Review By ANDREA ZOLLMAN
The words “reduce, reuse and recycle” have served as the battle cry of environmentalists for years and are worthy concepts to teach to the youngest of children, but how? One way is to show them through action: recycling cans, bottles, and paper products; reusing plastic bags and containers; and purchasing items in bulk and cooking from scratch rather than buying products with disposable packaging.
Another way to reinforce these lessons includes reading great books that demonstrate the concepts through story. Chris Gall, author and illustrator of Substitute Creacher and There’s Nothing to Do on Mars, presents reusing old materials and creating something fantastically new with them in his recent picture book Awesome Dawson. As in Substitute Creacher, Gall offers a cautionary tale, although not as dark.
Meet Dawson, a kid who loves to collect junk. Anything that’s broken or discarded appeals to his sense of creativity. Ever since infancy, he’s had a propensity for turning junk into something useful: a hat, a space helmet, and a motorboat are some of his creations. As he says, “Everything can be used again,” and even his parents agree that it’s great to help keep their neighborhood clean.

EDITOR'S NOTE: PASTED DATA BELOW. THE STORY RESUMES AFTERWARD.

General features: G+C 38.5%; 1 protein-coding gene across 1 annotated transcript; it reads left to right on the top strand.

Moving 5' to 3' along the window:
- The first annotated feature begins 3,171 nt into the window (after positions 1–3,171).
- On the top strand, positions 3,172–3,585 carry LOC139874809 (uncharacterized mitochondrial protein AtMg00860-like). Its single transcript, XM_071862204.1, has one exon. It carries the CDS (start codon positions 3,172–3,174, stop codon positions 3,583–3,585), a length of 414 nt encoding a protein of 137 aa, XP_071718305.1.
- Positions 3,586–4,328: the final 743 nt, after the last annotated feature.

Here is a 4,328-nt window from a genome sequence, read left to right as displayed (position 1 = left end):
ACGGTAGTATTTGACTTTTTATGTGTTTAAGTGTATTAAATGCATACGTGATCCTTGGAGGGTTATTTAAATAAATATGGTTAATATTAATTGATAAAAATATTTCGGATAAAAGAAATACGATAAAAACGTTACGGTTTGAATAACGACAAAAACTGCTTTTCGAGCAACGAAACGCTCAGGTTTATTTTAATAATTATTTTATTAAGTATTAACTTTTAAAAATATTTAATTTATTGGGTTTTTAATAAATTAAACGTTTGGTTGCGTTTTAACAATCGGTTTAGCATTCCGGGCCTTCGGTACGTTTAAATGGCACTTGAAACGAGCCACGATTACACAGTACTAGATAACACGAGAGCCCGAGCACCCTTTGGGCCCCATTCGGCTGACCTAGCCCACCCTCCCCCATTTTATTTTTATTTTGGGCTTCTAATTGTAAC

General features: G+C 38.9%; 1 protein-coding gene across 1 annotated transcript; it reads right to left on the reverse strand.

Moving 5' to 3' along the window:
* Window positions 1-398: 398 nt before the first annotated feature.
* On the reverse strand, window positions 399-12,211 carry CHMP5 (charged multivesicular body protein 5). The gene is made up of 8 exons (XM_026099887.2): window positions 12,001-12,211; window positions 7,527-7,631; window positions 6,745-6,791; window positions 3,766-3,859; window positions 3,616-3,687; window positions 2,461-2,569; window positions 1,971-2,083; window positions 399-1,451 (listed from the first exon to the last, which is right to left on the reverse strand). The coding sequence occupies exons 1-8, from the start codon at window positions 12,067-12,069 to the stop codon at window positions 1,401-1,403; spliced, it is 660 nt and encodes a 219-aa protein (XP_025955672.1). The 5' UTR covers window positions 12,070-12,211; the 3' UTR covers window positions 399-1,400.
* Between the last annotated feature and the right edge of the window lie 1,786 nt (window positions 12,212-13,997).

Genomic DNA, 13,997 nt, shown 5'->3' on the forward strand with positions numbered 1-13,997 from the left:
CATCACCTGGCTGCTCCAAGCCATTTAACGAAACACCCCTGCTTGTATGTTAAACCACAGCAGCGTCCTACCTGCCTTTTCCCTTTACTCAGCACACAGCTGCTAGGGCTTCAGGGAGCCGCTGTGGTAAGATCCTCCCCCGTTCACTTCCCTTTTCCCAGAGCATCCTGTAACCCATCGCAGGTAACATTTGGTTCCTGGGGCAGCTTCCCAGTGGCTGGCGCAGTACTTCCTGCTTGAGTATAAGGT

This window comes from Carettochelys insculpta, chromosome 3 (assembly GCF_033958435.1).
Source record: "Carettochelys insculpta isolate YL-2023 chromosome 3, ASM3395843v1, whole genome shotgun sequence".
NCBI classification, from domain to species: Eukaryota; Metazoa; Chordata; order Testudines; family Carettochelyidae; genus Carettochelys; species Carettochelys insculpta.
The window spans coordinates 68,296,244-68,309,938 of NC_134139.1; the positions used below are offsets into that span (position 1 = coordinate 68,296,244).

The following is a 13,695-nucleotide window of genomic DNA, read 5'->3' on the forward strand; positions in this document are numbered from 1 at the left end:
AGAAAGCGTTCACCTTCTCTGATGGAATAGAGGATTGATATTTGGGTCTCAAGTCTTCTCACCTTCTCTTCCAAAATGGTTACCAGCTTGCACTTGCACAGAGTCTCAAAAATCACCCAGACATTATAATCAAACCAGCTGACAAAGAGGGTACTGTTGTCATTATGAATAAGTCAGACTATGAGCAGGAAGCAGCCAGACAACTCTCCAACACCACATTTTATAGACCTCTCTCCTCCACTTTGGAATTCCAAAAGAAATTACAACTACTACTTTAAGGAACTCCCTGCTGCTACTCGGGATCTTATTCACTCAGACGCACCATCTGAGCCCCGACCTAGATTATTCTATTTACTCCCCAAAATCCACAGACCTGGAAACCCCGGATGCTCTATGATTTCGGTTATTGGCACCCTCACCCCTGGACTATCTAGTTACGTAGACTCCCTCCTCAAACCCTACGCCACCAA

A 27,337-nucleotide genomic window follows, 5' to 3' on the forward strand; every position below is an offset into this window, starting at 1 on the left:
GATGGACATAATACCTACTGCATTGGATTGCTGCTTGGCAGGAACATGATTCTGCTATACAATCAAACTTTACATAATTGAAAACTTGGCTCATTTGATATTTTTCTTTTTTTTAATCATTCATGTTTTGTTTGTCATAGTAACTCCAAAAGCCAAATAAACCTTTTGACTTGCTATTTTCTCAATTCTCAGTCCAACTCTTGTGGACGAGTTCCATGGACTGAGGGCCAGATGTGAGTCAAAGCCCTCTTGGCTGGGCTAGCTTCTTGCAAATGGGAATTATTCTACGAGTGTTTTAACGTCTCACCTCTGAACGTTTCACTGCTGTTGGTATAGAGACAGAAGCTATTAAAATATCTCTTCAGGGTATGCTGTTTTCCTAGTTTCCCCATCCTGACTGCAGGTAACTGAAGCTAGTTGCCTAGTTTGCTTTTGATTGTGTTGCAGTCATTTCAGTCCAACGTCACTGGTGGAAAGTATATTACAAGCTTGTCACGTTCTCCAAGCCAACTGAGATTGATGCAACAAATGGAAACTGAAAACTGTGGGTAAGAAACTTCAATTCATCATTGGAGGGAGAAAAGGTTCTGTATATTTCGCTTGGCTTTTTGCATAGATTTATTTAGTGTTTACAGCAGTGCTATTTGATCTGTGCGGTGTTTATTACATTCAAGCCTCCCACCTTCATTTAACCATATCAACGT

He invites readers into his secret workshop. It’s cluttered with items most people would consider junk, but not Dawson.
While tinkering with Mooey, a Frankenstein-like creature with the head of a toy cow and an interchangeable body, Dawson’s mother asks him if he’s finished his chores. Instead of answering her, he connects an old vacuum cleaner to a rake, a broom, a watering can, and some other objects to build a robot that will finish his chores for him. He hands it a list of chores and turns on the power.
Instead of doing Dawson’s chores, it inhales everything in his workshop. It bursts through the workshop ceiling and sucks up everything within reach, including his father’s car. Dawson jumps in his airplane (made by him, of course), and chases it through the city. Unfortunately, he’s sucked inside the vacuum before he can stop it.
Dawson’s ability to stop the robot before it destroys the city looks bleak. He escapes, but he now sees that he can use old objects to find creative ways of doing his own chores, which still leaves time to come up with more fantastic ways to repurpose junk.
Gall’s comic-book style illustrations will appeal to all, especially kids who enjoy more pictures than text in their books. Each page is fully illustrated with only one or two lines of text, and all dialogue appears in speech bubbles, making this a fun and easy read for all ages.
The publisher provided a review copy.
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